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Eye Diseases

A quick look at some of the most common eye diseases diagnosed and often treated at Center Vision Clinic in Kennewick

“Eye diseases” is a blanket term that refers to a host of diseases relating to the function of the eye. Below we describe some of the more common types of eye diseases and how they are generally treated. For more in-depth information, please speak with your eye care provider at Center Vision Clinic.

Conjunctivitis (Pink Eye)

Conjunctivitis, also known as pink eye, is an infection or inflammation of the conjunctiva – the thin, protective membrane that covers the surface of the eyeball and inner surface of the eyelids. There are many different causes of conjunctivitis, including bacterial or viral infections, allergens and Dry Eye Syndrome.  Some forms of pink eye are highly contagious and may be accompanied by redness in the white of the eye and increased tearing and/or discharge.

Our doctors have the expertise and equipment to differentiate the different types of conjunctivitis to make sure you receive proper treatment.  While many minor cases improve within two weeks, some can develop into serious corneal inflammation and threaten sight. If you suspect conjunctivitis, visit your eye care provider at Center Vision Clinic for an examination and treatment.

Diabetic Eye Disease

Diabetic eye disease is a general term for a group of eye problems that can result from having Type 1 or Type 2 Diabetes, including diabetic retinopathy, cataracts and glaucoma.  Diabetes is the leading cause of preventable blindness in the United States and anyone with Diabetes should be closely monitored by their eye doctor.

Often there are no symptoms in the early stages of diabetic eye disease, so it is important that you don’t wait for symptoms to appear before having a comprehensive eye exam. Early detection and treatment of diabetic eye disease will dramatically reduce your chances of sustaining permanent vision loss.

Dry Eye Syndrome / Ocular Surface Disease

Dry Eye Syndrome refers to a breakdown in the quantity or quality of tears to moisten, cleanse and protect the eyes. This is significant because, with each blink, tears protect the surface of the eye, washing away dust and microorganisms. When this protective coating dries up, the eyes may feel “gritty” or burn and can be more sensitive to light. Often, your vision can be blurred and your ability to comfortably wear contact lenses may be reduced.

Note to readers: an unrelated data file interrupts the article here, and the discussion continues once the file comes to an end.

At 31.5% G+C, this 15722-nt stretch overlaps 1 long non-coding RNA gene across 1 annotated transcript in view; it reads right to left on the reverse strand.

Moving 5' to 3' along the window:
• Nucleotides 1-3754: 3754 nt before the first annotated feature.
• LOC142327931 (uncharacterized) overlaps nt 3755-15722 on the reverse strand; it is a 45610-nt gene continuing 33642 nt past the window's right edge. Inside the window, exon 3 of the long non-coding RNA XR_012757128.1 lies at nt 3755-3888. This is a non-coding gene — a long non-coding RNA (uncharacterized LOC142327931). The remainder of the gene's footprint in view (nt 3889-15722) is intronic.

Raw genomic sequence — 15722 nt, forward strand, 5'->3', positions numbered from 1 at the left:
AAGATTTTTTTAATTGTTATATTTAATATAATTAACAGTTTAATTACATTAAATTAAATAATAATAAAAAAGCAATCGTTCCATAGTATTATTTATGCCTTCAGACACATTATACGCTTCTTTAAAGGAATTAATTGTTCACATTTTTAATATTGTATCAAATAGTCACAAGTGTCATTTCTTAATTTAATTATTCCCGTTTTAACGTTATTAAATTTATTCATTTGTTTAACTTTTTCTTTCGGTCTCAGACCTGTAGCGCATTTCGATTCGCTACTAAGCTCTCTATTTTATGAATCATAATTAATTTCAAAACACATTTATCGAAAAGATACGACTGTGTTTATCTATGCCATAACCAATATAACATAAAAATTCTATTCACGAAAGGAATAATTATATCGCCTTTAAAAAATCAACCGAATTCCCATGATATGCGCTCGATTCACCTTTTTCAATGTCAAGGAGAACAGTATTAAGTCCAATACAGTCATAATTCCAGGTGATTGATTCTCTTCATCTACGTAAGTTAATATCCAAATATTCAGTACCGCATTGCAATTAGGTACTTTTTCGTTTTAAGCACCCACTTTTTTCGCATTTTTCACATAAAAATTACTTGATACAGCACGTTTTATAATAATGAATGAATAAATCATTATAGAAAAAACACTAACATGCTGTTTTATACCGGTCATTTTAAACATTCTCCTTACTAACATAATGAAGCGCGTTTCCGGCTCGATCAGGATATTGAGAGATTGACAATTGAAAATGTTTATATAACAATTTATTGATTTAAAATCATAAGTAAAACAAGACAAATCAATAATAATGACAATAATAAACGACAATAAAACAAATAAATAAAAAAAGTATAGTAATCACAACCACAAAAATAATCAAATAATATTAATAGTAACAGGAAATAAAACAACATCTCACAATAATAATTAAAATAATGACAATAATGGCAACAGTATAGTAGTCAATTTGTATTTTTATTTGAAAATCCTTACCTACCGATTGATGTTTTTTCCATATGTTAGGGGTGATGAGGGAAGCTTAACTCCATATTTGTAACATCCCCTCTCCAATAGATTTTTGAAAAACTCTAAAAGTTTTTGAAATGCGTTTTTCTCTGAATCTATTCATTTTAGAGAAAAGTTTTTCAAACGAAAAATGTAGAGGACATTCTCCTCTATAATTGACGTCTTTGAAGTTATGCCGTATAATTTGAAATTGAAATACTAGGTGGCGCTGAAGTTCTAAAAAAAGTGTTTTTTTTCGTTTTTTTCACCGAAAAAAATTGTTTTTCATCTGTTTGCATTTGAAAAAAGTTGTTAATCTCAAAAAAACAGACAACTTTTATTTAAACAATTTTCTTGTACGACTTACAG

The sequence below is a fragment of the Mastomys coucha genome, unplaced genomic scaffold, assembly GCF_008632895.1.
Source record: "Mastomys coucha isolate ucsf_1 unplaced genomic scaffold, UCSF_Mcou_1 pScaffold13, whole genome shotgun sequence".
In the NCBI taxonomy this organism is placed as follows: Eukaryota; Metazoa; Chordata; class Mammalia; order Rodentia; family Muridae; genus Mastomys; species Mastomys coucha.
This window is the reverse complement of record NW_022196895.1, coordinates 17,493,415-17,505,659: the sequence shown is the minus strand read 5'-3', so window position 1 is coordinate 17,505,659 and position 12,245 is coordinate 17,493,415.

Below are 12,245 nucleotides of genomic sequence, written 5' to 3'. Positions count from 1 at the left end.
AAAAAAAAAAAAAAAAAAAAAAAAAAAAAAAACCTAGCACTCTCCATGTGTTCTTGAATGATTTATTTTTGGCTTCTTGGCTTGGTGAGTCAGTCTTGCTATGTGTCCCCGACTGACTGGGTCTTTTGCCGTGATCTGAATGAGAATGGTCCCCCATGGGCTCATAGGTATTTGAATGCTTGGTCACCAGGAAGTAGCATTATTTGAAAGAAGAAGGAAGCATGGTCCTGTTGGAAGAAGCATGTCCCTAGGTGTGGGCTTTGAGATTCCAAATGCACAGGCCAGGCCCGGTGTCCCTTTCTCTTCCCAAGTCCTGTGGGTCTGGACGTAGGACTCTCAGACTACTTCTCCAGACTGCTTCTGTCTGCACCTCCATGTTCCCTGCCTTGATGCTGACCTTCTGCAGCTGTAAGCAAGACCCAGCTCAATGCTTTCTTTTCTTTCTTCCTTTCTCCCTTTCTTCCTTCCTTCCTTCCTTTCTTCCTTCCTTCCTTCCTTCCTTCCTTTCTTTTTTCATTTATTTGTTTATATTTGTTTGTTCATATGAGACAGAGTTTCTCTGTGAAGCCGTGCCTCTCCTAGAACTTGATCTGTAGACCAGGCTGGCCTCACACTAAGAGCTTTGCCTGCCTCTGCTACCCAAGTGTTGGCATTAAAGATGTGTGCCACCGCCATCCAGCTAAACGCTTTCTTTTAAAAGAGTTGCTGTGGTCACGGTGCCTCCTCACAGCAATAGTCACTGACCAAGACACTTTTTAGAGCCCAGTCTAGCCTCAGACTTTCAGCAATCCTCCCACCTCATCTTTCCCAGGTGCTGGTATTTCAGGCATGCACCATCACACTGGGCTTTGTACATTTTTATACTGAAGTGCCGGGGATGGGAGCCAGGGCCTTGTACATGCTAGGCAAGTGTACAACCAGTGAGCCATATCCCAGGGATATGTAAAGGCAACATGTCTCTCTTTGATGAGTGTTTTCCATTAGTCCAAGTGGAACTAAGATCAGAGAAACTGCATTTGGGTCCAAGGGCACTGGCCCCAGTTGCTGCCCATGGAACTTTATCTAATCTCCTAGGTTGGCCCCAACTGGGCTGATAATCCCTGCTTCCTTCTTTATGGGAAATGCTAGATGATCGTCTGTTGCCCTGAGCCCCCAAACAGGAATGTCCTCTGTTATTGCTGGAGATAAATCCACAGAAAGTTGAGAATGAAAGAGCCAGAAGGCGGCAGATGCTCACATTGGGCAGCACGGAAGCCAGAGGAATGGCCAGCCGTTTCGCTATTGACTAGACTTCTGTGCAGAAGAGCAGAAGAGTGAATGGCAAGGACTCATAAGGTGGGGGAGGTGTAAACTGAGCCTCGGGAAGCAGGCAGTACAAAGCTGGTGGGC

If you suspect that you have dry eye, schedule an appointment for a comprehensive dry eye evaluation. Center Vision Clinic utilizes cutting edge diagnostic methods and equipment to tailor therapies to your specific needs.  Proper care will not only increase your comfort – it will protect your eyes.  Visit our Specialty Dry Eye Center page for more information.

 Glaucoma

Often called “the silent thief of sight,” glaucoma is a disease in which damage to the optic nerve occurs with no signs or symptoms in the early stages of the disease. If left untreated, glaucoma can lead to a decrease in peripheral vision and eventually blindness.

While there is no cure for glaucoma, there are medications and surgery available that can help halt further vision loss. Early detection and regular eye exams are vital to slowing the progress of the disease.

Macular Degeneration

Macular degeneration is a chronic, progressive disease that gradually destroys sharp central vision due to a deterioration of the macula, a tiny spot in the central portion of your retina comprised of millions of light-sensing cells. Because it is so commonly associated with aging, it is also known as age-related macular degeneration (AMD). There are two forms of AMD called “dry,” most common and with no known treatment, and “wet,” less common and treated with laser procedures. Genetic testing is now available to help identify those most likely to develop “wet” macular degeneration and to determine which types of nutritional supplements may lower your risk of progressive disease.

In most cases, reversing damage caused by AMD is not possible, but supplements, protection from sunlight, eating a balanced diet and quitting smoking can reduce the risk and progression of macular degeneration. For suggestions, speak with your eye care provider at Center Vision Clinic.

Center Vision Clinic has the experience and equipment necessary to diagnose and often treat the eye diseases detailed above, as well as many other eye diseases, at our office in Kennewick. We also coordinate care with the region’s foremost specialists to ensure our patients receive the latest in available care.  For more information please schedule an appointment with your optometrist, and we’ll be in touch with you shortly.